Education Secretary Betsy DeVos spoke at a tech conference in Utah, and the metaphor she used to advocate for school choice has some people shaking their heads. "Let's choose to hear one another out", she said over the chaotic din of students in the audience booing repeatedly, mixed with university officials' futile attempts to counteract their protests with adamant clapping.
There was no chance that was going to happen in 2017.
Some students have voiced outrage over the university's decision to invite DeVos because of comments she made calling historically black colleges and universities "pioneers of school choice".
In her keynote, DeVos repeatedly praised the school's founder, Mary McLeod Bethune, as someone who "refused to accept systemic and repulsive racism", and had "the courage to change old ideas".
I guess maybe the lesson here is don't give a rich white woman an honorary doctorate to a historically black university when her biggest achievement is donating to the Republican Party.
Many had anti-DeVos signs, although there were a few signs congratulating the graduates.
"Some of you may not like it, but she's here, we're welcoming her and we're building new relationships", Jackson said.
DeVos has spent the last few weeks touring schools across America and as recently as Sunday she expressed support for historically black colleges and universities.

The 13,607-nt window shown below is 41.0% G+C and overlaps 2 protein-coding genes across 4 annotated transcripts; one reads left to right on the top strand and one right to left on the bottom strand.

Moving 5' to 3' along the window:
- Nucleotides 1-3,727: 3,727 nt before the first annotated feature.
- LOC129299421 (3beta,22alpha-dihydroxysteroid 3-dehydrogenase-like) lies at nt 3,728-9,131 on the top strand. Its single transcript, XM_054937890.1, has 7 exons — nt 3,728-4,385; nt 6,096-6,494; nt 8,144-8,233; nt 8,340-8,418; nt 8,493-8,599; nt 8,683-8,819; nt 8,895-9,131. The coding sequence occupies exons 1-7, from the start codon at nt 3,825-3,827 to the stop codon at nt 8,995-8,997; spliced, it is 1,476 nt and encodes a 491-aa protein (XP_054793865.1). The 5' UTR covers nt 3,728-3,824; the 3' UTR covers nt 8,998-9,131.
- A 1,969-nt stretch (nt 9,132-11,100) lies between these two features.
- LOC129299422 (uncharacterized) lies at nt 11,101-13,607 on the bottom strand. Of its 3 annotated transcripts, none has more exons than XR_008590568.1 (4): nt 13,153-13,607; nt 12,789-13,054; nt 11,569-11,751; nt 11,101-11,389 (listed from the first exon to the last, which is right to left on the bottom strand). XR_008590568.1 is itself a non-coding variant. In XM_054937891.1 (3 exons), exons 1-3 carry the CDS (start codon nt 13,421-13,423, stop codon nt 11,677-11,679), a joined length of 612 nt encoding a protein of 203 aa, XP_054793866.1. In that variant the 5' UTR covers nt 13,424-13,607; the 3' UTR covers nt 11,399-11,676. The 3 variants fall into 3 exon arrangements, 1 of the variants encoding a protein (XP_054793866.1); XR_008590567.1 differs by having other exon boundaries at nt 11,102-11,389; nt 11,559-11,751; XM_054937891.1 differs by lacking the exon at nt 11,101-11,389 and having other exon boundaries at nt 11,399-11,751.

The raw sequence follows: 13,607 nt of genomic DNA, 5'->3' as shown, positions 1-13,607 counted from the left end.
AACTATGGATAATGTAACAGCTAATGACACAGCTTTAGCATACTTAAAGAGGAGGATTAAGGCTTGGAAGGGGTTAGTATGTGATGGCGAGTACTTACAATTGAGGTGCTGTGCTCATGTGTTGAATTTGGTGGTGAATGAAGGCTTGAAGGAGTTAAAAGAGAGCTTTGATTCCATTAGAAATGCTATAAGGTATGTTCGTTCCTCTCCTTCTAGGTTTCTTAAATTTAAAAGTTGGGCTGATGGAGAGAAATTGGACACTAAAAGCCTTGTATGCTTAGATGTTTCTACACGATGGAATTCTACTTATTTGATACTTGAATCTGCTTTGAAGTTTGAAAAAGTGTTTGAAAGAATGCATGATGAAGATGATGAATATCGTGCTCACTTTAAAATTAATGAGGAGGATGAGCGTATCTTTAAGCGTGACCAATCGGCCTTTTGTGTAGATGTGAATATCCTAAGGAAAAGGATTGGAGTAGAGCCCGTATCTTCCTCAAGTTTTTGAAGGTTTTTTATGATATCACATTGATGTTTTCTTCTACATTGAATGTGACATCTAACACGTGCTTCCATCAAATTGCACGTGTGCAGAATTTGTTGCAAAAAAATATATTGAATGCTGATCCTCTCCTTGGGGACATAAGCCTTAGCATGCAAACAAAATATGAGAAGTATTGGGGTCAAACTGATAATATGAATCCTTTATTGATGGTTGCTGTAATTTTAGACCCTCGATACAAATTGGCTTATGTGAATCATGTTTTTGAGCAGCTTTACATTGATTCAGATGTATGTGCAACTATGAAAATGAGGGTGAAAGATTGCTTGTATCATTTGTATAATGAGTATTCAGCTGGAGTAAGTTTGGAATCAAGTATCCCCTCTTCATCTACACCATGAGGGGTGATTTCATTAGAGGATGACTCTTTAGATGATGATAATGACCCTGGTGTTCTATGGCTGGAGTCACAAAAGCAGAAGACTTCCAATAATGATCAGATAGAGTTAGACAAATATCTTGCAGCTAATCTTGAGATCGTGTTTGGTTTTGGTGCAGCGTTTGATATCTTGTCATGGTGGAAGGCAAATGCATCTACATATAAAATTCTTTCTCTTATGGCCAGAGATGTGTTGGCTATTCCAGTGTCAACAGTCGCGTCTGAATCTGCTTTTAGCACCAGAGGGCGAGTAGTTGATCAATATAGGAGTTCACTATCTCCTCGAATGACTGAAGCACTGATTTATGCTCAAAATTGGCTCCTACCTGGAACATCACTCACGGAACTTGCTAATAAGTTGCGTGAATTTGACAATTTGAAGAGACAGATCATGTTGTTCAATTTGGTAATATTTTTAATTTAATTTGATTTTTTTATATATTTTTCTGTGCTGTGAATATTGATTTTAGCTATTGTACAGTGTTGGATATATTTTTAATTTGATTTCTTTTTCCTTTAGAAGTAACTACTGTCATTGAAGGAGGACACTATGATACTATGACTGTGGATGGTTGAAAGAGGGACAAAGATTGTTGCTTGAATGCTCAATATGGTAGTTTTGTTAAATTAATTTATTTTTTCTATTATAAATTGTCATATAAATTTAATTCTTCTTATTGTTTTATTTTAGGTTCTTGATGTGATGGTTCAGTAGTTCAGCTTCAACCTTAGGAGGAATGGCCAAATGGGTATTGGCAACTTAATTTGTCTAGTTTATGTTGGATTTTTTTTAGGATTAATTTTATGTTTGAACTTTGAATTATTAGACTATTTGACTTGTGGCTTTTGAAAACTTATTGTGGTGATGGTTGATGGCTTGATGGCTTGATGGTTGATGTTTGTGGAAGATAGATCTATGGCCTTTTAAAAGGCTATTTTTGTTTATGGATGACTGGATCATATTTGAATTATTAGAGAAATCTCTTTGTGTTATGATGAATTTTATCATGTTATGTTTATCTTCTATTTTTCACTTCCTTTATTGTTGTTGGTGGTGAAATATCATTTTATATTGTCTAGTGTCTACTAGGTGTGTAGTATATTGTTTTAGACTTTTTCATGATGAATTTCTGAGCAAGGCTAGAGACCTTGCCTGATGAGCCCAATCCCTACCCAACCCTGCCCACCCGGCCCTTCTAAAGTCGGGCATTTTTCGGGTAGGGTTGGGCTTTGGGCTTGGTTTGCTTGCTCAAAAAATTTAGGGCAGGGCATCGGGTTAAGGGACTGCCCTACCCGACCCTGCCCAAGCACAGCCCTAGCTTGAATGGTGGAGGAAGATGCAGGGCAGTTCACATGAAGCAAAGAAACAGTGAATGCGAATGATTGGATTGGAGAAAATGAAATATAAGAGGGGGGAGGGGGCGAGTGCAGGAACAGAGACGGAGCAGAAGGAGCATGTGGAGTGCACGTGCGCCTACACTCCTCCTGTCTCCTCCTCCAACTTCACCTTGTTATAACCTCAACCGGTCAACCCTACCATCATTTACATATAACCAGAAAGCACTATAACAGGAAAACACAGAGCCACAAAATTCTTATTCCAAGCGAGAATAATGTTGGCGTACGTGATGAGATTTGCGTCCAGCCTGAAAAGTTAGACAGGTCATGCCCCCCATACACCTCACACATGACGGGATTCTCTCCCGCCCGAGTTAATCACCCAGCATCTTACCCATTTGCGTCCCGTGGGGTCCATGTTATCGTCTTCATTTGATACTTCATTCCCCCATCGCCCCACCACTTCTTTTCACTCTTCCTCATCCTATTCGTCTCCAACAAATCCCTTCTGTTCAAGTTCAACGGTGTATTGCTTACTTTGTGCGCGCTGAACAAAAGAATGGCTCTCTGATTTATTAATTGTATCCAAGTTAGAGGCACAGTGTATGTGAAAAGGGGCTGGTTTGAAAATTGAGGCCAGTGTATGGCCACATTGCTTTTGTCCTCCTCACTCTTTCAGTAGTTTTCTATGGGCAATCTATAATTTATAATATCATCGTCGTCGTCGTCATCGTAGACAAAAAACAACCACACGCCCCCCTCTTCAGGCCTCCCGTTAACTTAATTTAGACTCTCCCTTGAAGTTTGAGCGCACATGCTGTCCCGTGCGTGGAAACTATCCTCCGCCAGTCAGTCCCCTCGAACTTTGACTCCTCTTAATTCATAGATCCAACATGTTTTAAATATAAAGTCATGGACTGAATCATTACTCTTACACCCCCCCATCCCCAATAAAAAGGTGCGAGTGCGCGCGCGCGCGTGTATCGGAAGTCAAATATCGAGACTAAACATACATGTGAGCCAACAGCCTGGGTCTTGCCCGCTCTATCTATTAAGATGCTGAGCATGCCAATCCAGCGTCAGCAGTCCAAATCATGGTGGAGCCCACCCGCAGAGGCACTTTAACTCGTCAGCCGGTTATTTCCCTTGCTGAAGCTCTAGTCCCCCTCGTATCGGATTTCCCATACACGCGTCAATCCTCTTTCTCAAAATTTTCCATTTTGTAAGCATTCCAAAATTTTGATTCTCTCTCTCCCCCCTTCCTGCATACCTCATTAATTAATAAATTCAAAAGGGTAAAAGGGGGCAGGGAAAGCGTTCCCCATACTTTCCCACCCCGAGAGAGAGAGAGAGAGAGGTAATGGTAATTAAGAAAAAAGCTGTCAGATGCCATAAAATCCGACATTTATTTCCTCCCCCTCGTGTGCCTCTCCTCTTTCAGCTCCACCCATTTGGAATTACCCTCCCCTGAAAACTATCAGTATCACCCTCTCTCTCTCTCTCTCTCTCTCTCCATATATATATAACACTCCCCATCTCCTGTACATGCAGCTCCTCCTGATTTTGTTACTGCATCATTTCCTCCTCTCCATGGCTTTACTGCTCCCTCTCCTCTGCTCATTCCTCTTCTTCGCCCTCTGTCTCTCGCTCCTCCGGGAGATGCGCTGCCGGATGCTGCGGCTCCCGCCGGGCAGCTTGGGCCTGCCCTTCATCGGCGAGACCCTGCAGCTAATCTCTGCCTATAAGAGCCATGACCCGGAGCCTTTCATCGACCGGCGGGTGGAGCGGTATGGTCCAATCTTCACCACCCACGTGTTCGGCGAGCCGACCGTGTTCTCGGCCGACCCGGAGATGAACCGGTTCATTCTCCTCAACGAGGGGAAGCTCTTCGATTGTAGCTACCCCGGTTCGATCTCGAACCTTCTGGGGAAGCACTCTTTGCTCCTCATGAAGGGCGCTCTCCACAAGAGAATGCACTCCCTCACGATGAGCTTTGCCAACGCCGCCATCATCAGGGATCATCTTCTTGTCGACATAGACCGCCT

Marissa Pantore, a graduating senior at B-CU, she said she'll be sitting out Wednesday's commencement ceremony.
"If this behavior continues", Jackson said angrily as DeVos uncomfortably stood beside him with a frozen smile on her face, "your degrees will be mailed to you".
Nonetheless, the president of the university ignored the complaints and defended the commencement speaker selection by highlighting DeVos' philanthropy work and (supposed) dedication to education.
"And I'm here to demonstrate, in the most tangible way I know how, that I and the entire administration are fully committed to your success and to the success of every student across this great country". Petitions flooded the school before the commencement ceremony took place today, but the President of the university, Dr. Edison O. Jackson supported DeVos giving the speech.